Pentagon war-boffins have shelled out $4.6m to a noted aerial crazytech firm to develop a spy drone which can "perch" near a target, "stare" at it, then take off again and fly home.
Aerovironment Inc, already famous for such projects as the Helios solar-powered crewless wingship, the three-inch bugbot-thopter and the hydrogen strato-cruiser skyeye, was chuffed to announce the contract win yesterday. One need hardly add that the cash comes from DARPA*, the US military boffin apparat whose early-afternoon dining policy is strictly extramural.
The existing Wasp - soon with Gargoyle Mode.
Aerovironment and DARPA refer to the desired perch'n'lurk mode as Stealthy Persistent Perch and Stare (SP2S), and intend to implement it starting with the existing winged Wasp machine. (We would like to offer an alternative term for winged spydroids attaching themselves to buildings etc: "Gargoyle mode".)
“A UAS that performs hover/perch and stare missions is viewed as an important capability for our armed forces,” said Aerovironment dronebot chief John Grabowsky.
“Our production Wasp incorporates the latest technologies to provide a day and night capable, hand-launched UAS that fits into a standard backpack while still providing room for other important supplies. We believe that the Wasp-based SP2S... is on track to develop into a portable, practical and affordable perch-and-stare micro air vehicle."
There's no hint as to just how the Wasp will manage to perch on things, nor quite what kind of landing areas Aerovironment have in mind. There has previously been discussion of methods which might allow such drones to snare power or phone lines and hang from them like bats (perhaps even harvesting electricity from them, in the case of power lines - or tapping into phone lines, good lord). This would seem to offer an option to drop away again afterwards for the return flight, if the wire were high enough.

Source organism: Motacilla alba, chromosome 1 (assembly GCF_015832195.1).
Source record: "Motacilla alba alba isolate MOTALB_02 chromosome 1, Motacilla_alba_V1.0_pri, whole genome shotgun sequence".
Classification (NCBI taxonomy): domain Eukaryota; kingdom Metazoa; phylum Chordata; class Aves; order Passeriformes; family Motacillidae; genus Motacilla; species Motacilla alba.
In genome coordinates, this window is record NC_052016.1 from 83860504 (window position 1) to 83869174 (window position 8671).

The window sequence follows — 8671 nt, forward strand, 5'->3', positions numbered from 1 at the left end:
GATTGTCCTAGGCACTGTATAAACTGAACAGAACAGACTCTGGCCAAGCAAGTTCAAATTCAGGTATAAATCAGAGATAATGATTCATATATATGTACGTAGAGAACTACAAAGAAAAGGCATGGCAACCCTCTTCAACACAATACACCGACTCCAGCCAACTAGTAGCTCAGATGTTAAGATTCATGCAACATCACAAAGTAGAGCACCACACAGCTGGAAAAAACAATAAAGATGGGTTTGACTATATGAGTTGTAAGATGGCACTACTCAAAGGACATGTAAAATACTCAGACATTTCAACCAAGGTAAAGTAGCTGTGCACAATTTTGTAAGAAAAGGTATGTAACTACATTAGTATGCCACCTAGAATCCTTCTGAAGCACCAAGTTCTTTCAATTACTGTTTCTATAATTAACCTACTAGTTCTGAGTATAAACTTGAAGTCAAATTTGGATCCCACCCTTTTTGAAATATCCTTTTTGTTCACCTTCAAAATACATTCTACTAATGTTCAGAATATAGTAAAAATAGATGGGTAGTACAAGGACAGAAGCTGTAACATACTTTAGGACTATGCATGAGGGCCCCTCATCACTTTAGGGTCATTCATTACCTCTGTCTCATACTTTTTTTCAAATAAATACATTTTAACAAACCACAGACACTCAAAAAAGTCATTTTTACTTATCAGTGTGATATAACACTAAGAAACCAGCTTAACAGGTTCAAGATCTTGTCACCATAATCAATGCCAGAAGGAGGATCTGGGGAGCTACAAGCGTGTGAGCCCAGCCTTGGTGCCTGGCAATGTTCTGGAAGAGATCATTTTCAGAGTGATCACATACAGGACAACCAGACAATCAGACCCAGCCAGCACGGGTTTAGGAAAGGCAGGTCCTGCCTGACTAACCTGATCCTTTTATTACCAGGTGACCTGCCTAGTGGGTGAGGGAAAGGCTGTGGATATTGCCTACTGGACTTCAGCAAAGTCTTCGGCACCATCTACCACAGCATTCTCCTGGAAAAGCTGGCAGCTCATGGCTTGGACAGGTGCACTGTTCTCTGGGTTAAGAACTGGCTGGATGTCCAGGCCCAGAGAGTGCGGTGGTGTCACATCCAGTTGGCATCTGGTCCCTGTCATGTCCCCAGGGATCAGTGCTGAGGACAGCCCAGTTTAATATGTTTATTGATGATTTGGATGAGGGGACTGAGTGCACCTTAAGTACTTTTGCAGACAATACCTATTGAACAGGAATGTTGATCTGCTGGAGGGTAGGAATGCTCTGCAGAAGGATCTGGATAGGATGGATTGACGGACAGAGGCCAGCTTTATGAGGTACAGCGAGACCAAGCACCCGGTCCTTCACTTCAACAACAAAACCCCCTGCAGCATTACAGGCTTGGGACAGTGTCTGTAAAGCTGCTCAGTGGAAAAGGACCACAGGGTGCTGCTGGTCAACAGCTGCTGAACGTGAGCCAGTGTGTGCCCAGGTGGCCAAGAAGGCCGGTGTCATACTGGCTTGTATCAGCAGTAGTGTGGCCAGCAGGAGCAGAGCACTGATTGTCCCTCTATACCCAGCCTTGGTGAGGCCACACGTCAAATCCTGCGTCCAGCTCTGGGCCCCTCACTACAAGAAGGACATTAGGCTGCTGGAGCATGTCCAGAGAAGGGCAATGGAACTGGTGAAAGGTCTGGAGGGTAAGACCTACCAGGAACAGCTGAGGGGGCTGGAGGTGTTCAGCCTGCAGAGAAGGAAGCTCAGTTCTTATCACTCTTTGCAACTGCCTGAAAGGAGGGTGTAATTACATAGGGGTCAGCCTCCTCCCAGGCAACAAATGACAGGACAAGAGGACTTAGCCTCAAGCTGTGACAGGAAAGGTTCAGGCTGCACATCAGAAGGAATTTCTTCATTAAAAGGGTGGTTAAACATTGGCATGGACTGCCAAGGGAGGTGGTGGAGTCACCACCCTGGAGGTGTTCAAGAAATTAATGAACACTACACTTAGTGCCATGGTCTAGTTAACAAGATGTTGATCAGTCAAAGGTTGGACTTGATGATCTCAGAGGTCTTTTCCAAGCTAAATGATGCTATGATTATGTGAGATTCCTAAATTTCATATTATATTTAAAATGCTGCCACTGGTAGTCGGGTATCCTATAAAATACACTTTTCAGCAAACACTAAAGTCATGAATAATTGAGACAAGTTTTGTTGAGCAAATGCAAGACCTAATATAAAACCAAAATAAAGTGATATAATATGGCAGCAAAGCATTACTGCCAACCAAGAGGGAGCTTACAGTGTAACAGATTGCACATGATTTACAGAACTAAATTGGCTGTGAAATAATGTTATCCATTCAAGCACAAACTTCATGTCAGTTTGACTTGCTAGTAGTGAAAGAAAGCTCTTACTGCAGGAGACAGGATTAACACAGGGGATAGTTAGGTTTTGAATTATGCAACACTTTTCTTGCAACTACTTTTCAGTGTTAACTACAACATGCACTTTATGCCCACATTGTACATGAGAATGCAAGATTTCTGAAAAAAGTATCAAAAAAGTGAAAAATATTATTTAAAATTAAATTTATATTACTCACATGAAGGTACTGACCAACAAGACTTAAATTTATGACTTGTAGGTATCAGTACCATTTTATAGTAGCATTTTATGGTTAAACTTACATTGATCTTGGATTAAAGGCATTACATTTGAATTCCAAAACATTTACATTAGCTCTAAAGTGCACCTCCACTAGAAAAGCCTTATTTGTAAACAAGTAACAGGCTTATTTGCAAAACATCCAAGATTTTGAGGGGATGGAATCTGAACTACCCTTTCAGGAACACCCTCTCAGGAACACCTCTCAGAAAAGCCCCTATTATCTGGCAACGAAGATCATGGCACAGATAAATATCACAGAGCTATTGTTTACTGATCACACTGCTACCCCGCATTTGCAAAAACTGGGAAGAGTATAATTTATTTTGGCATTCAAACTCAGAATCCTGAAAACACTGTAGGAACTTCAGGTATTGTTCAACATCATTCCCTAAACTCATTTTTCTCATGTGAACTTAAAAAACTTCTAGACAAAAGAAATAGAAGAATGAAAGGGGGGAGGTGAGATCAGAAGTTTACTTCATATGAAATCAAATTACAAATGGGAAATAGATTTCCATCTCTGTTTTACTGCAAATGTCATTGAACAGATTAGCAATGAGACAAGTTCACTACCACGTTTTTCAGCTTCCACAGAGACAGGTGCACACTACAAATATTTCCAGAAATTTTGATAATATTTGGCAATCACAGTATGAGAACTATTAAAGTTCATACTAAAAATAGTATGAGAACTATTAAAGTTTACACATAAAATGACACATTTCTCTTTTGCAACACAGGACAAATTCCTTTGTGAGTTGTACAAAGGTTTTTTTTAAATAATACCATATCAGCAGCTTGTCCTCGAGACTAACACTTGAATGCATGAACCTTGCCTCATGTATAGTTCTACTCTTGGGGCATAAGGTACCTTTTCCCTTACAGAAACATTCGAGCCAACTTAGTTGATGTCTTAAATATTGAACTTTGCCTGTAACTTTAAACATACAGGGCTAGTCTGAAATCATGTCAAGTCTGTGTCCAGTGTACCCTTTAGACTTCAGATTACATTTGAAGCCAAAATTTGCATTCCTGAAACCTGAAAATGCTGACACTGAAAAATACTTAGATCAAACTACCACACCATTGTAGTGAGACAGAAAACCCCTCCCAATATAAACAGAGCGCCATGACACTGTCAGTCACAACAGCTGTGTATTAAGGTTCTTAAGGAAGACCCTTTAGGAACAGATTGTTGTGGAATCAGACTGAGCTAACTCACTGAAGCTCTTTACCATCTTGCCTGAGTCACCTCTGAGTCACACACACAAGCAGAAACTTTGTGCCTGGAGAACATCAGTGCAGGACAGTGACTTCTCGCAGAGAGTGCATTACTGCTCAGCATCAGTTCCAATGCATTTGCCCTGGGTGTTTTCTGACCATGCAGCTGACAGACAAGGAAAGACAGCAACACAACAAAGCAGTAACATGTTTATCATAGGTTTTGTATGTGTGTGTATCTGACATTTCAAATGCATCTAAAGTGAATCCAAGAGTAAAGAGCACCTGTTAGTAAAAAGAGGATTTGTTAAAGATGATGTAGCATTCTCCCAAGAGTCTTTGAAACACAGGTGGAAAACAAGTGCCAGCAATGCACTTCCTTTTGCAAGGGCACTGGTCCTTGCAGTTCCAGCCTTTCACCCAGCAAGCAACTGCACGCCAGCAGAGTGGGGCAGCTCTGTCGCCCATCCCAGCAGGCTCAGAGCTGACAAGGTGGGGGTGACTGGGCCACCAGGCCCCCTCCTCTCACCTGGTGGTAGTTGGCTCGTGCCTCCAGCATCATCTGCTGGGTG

Alternatively, Aerovironment's Puma drone already has a landing mode in which it pitches up sharply into a full stall just above its chosen landing spot, so dropping to a stationary landing just where it wants to without any forward speed. A normal plane would destroy itself doing this, but the small tough Puma can survive such landings without damage. This apparently allows a landing on a very small area, such that the new modified Wasp might be able to set down on small ledges or other suitable perch points. Getting off again afterwards could be a bit of an issue, however, as would be the effective use of onboard cameras after such a "perch" crash landing.
A clue may be offered in Aerovironment's language, in which it is said that the new gargoyle-mode Wasp will be "capable of flying to difficult targets, landing on and securing to a 'perch' position".
For those who want to scratch their heads a bit more, the Wasp-III datasheet is here (pdf). ®
*Defence Advanced Research Projects Agency